For old boards that were originally clean, I suspect you need to cut through accumulated aerosol grime. Detergents might help, if heated. I have read that Tektronics just used to put dirty boards in a household dishwasher. I would still consider my alcohol/acetone mixture after the dishwasher. Absolute ethanol may be hard for you to get. Denatured alcohol may be a suitable substitute.

Chloroform is a great solvent for lipids and grease. It is non-flammable, but can attack paints and plastics. It is less aggressive than methylene chloride that is in many paint removers. If your components are not a concern, a little chloroform or perchloroethylene (PERC) to your IPA or ethanol will enhance their potency.
 
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tomizett

Active Member
As ever, a fascinating insight into the chemistry - thank you. I wish I understood it better!

Without wanting to take us off-topic, you mention:
the small amount of white, chalky deposits it left.
I have noticed similar deposits (and other people here have mentioned the same) but could never work out where they originated. Is your implication that these are some component of the flux that is not desloved by the slightly impure isopropanol?
 

dknguyen

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As ever, a fascinating insight into the chemistry - thank you. I wish I understood it better!

Without wanting to take us off-topic, you mention:

I have noticed similar deposits (and other people here have mentioned the same) but could never work out where they originated. Is your implication that these are some component of the flux that is not desloved by the slightly impure isopropanol?
Yeah, there are two steps to washing flux off a board. You have to first dissolve the flux in something and then you need something else to displace the solvent in which the flux has dissolved. This could either be a separate washing agent that is sprayed or just by bathing it an ample amount of the original solvent so that clean solvent displaces the dirty solvent. It's the difference between showering vs taking a bath and soaking in your own filth.
 

large_ghostman

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Most Helpful Member
99.9% IPA is what I use, as pointed out stay away from DCM (Meth chloride/ dichloromethane), I have access to chloroform but on a board for grease i would opt for IPA (75%) and detergent. unless you got alot of boards then maybe Chloroform is worth a look. We dont get 100% ethanol here unless we make it or pay a vast amount for it, but I find IPA much better.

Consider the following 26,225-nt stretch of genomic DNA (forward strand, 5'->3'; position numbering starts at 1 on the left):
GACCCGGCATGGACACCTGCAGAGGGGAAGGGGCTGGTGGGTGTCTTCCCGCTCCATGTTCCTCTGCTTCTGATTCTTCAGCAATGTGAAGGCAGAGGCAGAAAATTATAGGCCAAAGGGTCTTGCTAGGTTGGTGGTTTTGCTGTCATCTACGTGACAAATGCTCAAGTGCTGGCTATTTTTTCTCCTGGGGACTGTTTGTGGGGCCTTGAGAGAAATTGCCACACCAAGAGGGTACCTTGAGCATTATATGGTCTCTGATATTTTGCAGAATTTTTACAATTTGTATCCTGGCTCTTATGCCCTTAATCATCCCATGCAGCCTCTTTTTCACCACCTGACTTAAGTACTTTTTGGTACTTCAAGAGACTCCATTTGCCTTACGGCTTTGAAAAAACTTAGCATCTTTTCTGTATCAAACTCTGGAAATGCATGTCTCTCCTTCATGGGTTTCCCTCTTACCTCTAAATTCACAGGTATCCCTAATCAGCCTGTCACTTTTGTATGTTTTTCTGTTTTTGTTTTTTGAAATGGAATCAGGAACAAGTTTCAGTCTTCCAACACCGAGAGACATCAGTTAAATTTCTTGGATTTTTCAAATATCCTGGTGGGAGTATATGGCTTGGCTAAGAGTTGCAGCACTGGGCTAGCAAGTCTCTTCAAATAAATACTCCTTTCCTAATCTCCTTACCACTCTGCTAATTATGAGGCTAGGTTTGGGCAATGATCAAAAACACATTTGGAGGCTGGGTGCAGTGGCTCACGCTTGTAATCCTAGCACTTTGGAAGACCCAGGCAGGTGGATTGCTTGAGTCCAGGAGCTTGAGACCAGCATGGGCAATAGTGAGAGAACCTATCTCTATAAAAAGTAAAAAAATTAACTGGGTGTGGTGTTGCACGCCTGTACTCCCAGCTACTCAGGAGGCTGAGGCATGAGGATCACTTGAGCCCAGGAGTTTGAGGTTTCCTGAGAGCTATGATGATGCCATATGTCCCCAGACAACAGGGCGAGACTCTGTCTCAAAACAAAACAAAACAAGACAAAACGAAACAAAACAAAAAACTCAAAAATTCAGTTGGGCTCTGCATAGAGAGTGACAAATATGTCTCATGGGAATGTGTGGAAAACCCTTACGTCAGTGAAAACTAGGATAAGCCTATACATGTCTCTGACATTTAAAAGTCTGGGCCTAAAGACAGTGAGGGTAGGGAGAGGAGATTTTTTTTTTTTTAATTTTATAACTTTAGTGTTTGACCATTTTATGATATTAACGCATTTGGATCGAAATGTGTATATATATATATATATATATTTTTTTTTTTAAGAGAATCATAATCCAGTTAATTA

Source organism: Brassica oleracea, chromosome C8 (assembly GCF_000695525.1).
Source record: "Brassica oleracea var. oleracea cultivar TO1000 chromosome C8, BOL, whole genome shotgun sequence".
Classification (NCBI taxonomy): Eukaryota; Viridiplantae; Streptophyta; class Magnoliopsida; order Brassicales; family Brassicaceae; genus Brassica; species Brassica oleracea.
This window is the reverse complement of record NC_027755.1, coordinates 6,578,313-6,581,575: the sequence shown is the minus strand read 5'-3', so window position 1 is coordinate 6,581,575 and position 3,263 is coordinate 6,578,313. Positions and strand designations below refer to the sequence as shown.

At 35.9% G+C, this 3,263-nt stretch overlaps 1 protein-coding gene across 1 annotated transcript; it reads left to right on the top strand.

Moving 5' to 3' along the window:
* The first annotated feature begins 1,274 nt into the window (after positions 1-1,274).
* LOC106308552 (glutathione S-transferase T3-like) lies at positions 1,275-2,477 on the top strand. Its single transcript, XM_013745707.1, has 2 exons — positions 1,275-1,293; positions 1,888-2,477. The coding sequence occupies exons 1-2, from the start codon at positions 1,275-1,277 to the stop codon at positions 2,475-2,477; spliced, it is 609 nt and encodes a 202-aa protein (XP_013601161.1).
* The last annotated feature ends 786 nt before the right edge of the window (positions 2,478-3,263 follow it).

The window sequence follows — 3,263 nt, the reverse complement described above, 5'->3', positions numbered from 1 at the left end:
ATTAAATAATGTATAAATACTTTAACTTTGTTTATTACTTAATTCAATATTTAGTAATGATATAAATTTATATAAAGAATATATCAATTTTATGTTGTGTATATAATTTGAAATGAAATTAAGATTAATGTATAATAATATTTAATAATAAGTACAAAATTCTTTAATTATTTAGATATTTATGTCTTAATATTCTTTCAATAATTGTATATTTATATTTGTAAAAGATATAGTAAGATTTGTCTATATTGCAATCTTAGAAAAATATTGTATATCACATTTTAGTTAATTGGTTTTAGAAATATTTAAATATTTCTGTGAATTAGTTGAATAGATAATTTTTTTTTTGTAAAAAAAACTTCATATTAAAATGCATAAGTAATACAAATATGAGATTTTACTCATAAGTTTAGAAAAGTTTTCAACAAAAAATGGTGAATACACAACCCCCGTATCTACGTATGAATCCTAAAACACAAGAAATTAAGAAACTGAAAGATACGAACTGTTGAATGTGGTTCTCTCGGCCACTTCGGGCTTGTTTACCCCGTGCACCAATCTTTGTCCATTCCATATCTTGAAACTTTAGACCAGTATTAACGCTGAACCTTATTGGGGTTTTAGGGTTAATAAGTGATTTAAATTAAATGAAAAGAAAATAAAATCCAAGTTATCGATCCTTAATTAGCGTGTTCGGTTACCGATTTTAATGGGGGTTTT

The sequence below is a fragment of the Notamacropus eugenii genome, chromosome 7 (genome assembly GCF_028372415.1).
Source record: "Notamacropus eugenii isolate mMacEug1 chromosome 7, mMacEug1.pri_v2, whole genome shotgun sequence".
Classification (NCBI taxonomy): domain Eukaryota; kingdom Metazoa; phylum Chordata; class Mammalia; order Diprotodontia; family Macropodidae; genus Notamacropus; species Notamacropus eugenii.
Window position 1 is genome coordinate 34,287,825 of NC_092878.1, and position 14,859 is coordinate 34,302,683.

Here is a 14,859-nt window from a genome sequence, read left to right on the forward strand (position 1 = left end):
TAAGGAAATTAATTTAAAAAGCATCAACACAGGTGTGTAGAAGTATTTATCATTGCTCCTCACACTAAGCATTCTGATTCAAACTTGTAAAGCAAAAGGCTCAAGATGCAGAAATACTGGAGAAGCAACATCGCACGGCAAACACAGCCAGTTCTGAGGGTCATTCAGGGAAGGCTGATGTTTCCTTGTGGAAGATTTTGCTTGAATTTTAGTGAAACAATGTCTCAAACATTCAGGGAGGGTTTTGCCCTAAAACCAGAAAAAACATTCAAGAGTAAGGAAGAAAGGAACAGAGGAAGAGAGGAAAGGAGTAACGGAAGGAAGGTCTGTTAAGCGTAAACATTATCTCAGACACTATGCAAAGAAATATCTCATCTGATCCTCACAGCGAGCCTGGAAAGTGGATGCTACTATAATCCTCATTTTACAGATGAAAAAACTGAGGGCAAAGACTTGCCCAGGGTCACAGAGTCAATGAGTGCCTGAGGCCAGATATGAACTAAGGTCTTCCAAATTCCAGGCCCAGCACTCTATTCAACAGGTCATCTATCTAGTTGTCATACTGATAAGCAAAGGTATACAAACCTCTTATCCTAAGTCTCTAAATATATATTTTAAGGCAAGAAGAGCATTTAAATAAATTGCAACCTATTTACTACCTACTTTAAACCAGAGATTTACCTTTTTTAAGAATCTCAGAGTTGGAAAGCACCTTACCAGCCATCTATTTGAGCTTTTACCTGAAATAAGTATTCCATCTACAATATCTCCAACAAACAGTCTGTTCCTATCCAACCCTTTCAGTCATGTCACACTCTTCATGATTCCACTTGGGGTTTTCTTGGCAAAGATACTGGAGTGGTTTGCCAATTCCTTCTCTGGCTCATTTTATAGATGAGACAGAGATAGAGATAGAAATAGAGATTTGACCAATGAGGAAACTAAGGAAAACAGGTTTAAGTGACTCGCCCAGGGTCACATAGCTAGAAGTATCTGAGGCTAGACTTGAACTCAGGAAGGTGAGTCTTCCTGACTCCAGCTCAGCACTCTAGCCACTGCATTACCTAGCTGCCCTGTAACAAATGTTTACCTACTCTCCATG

DO NOT USE Acetone!!! It will strip the lettering off components and some solder masks dissolve in it.

Oddly with pure IPA I have never had white deposits, but I am in the UK, so solders and fluxs will differ as will purity of solvents. The other thing I have used with effect is the dishwasher.....mild dishwashing tablets 40C temp on quick and eco wash. But I dried them with compressed air. For switches and contacts etc, and card edges I dont think you can beat switch cleaner! Yeah costs alot per can but worth it.

No point saying which solvents are in it, apparently it depends which country you are in! Trichloro etc should not be used, infact treat all solvents with care. I use one of those glass fiber pens carefully when cleaning. If the boards are pro standard then ultra sonic with IPA is excellent, but any dry joints will show up :D, not saying much on how i know this ;)
 

JLNY

Active Member
One aerosol-type cleaner that I use at work is a heavy-duty cleaner called "Lectra Sol TC" made by Tri-Chem. It sounds to be similar to the MG superwash. It cuts through oils and flux very easily without having to brush off, and evaporates quickly and without residue.

However, I will warn that it dissolves certain types of plastics and can strip paint, so use with caution depending on what's near the boards-- I and the rest of our EE department found out the hard way that it is capable of melting the polystyrene dielectric beads used in expensive precision RF adapters. In spite of the risks, I swear by the stuff and I sometimes bring boards from home into work to clean them off with it.

http://www.tri-chem.com/product-catalog/Cleaners & Degreasers/Aerosol/AERLSTC/Lectra Sol TC Aerosol/

may I also ask what you guys recommend for economical head gear for magnification? We have the scope on the bench, but I can;t wear that.
One type of magnifier that I use when assembling and inspecting SMD components on my PCBs at home is a "Donegan Optivisor." They come with lenses in differing levels of magnification and focal distances, so you might trying looking for one that suits your application. They work well, but bear in mind that the higher magnification levels will also have a pretty short focal distance.

http://www.doneganoptical.com/products/optivisor
 

ClydeCrashKop

Well-Known Member
Most Helpful Member
This works well. Like a solvent pressure washer.
There are more expensive ones but I don't know if they are better.
Air Engine Cleaning Gun W/6 Ft Hose $15.00
High speed, 2 way action removes dirt, grease and oil quickly from engines and machinery. Sprays, kerosene, soap and other solvents under high pressure. Pressure trigger for maximum efficiency. Includes a 6' hose siphon hose w/screen for combining solvents and water. 1/4" NPT fitting.

My first choice for cleaning anything is Spray Nine but it etches glass & ceramics.
https://www.amazon.com/Spray-Nine-26832-Degreaser-Disinfectant/dp/B0014COKYU